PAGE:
Paul Konerko returned to the White Sox lineup and went 2-3 with a walk, but it was Orlando Hudson's walk-off single that netted the White Sox a 4-3 win to avoid a sweep at the hands of the Blue Jays. Alex Rios added a two-run homer in support of Jake Peavy, who walked five in six innings but only gave up three runs, two of which were earned.
Jordan Danks made his major-league debut as a pinch-runner late in the game for Konerko and was promptly doubled off first on a tough-luck liner (it wasn't his fault). John's brother was added to the 40 and 25-man rosters prior to Thursday's game as Kosuke Fukudome was placed on the disabled list.
Here's a nugget: When A.J. Pierzynski was called about being dealt away from Minnesota in November of 2003, he thought he was getting traded to the Cubs. Great stuff in this piece from Chuck Garfien.
Chris Kamka takes on anyone who still is focusing on Adam Dunn's strikeouts and batting average -- which, really, if you're thinking about Dunn's batting average, you're really missing the point -- and looks at Dunn's offensive success in general this season.
David Kaplan looked back at the White Sox draft and previewed the upcoming interleague slate:
Around the division: Detroit beat Cleveland 7-5 to keep the White Sox 1 12 games ahead of the Indians, DL'd Tigers starter Doug Fister is slowly improving, Kansas City moved quickly to sign first-round pick Kyle Zimmer and "Jeff Mansihp."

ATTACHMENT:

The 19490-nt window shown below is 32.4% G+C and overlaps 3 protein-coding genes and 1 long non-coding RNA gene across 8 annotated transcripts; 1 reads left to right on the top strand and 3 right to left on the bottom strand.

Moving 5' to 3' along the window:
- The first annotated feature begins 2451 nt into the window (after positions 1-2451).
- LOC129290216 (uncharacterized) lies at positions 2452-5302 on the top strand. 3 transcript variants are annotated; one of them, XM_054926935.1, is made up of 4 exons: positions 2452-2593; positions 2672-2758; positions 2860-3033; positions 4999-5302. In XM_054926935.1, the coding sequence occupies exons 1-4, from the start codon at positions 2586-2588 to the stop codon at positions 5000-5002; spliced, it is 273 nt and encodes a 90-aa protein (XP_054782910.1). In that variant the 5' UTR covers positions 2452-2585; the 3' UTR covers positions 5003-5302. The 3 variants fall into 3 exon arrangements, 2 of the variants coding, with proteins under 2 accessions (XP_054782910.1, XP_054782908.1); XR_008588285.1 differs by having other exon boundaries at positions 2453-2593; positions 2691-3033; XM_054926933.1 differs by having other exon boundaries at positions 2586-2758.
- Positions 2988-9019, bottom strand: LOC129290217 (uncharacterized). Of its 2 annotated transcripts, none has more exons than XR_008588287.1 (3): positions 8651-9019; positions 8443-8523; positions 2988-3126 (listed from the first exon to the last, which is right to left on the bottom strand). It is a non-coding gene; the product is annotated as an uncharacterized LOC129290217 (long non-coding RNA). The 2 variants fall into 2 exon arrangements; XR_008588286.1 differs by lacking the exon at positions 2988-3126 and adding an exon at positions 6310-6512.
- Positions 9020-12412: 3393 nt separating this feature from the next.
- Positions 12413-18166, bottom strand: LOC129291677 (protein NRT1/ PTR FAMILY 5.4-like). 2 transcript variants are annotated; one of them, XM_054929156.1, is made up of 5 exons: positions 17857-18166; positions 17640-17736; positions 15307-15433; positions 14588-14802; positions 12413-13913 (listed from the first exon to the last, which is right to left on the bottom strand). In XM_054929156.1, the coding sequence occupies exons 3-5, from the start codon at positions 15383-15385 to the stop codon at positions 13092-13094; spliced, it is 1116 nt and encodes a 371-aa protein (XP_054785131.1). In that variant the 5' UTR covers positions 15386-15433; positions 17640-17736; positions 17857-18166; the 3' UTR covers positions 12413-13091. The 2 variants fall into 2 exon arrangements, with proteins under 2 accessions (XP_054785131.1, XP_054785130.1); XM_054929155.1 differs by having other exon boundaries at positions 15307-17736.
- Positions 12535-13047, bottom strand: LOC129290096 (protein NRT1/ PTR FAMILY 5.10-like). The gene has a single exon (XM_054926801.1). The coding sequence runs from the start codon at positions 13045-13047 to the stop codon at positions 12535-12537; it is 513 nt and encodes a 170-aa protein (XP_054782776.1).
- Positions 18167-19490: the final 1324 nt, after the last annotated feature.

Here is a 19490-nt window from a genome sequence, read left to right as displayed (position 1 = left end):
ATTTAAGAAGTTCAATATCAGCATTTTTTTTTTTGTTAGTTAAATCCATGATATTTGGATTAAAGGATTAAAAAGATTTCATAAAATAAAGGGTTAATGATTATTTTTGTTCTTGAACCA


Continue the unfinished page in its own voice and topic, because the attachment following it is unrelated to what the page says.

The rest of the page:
It might be a long shot for the White Sox to sign free agent Manny Machado, but here on the White Sox Talk Podcast, we like dark horses. Chuck Garfien, Ryan McGuffey and Vinnie Duber discuss what it would take to bring Machado to the South Side. Plus, is he "the" guy the White Sox are targeting this offseason? Will the Rockies listen to trade offers for Nolan Arenado a year before he reaches free agency? Plus, Chuck talks about a cost-controlled, All-Star on a rebuilding team that could be an answer at third base.
Listen to the full podcast here or via the embedded player below:
Mark Buehrle. Jon Garland. Freddy García. José Contreras.
The 2005 White Sox had four consecutive complete games to finish off the 2005 ALCS — Contreras took his turn in Game 5 against the Angels 13 years ago Tuesday. How special was that run of starting pitching to finish that series? Consider the following six statements:
— No team has had more than two complete games in a single postseason, let alone a postseason series, since.
— There has been a grand total of four complete games in 188 postseason games (through Monday) since the beginning of 2016.
— Those 2005 White Sox remain the only team with four complete games in a single LCS (which went to a best-of-seven format in 1985).
— They are the only team since the 1968 Tigers (in the World Series) with at least four complete games in any postseason series.
— They are the only team since the 1956 Yankees (in the World Series) with at least four consecutive complete games in a series. (The Yankees had five in a row: Games 3 through 7.)
— They are the only team since the 1928 Yankees (in the World Series) with at least four consecutive complete-game wins in a series (Games 1 through 4).
Take a moment to look back and appreciate what Don Cooper’s troops were able to accomplish in that series. The way the game is played nowadays, we will never see it again.